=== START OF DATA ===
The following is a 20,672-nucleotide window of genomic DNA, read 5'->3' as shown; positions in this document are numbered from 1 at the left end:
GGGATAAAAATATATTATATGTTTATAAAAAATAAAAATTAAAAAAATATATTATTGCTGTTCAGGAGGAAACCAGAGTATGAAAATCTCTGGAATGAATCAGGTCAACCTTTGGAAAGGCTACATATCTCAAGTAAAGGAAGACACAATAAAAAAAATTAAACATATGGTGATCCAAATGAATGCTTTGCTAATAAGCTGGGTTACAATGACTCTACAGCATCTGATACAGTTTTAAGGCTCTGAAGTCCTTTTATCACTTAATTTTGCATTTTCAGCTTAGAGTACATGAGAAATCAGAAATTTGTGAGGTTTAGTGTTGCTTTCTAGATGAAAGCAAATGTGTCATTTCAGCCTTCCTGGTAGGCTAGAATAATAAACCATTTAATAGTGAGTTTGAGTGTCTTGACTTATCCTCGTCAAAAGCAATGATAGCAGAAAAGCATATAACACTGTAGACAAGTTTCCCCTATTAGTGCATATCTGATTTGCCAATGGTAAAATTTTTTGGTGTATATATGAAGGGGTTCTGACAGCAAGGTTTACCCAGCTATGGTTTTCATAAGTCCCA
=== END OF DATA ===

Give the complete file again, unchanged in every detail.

The following is a 20,672-nucleotide window of genomic DNA, read 5'->3' as shown; positions in this document are numbered from 1 at the left end:
GGGATAAAAATATATTATATGTTTATAAAAAATAAAAATTAAAAAAATATATTATTGCTGTTCAGGAGGAAACCAGAGTATGAAAATCTCTGGAATGAATCAGGTCAACCTTTGGAAAGGCTACATATCTCAAGTAAAGGAAGACACAATAAAAAAAATTAAACATATGGTGATCCAAATGAATGCTTTGCTAATAAGCTGGGTTACAATGACTCTACAGCATCTGATACAGTTTTAAGGCTCTGAAGTCCTTTTATCACTTAATTTTGCATTTTCAGCTTAGAGTACATGAGAAATCAGAAATTTGTGAGGTTTAGTGTTGCTTTCTAGATGAAAGCAAATGTGTCATTTCAGCCTTCCTGGTAGGCTAGAATAATAAACCATTTAATAGTGAGTTTGAGTGTCTTGACTTATCCTCGTCAAAAGCAATGATAGCAGAAAAGCATATAACACTGTAGACAAGTTTCCCCTATTAGTGCATATCTGATTTGCCAATGGTAAAATTTTTTGGTGTATATATGAAGGGGTTCTGACAGCAAGGTTTACCCAGCTATGGTTTTCATAAGTCCCA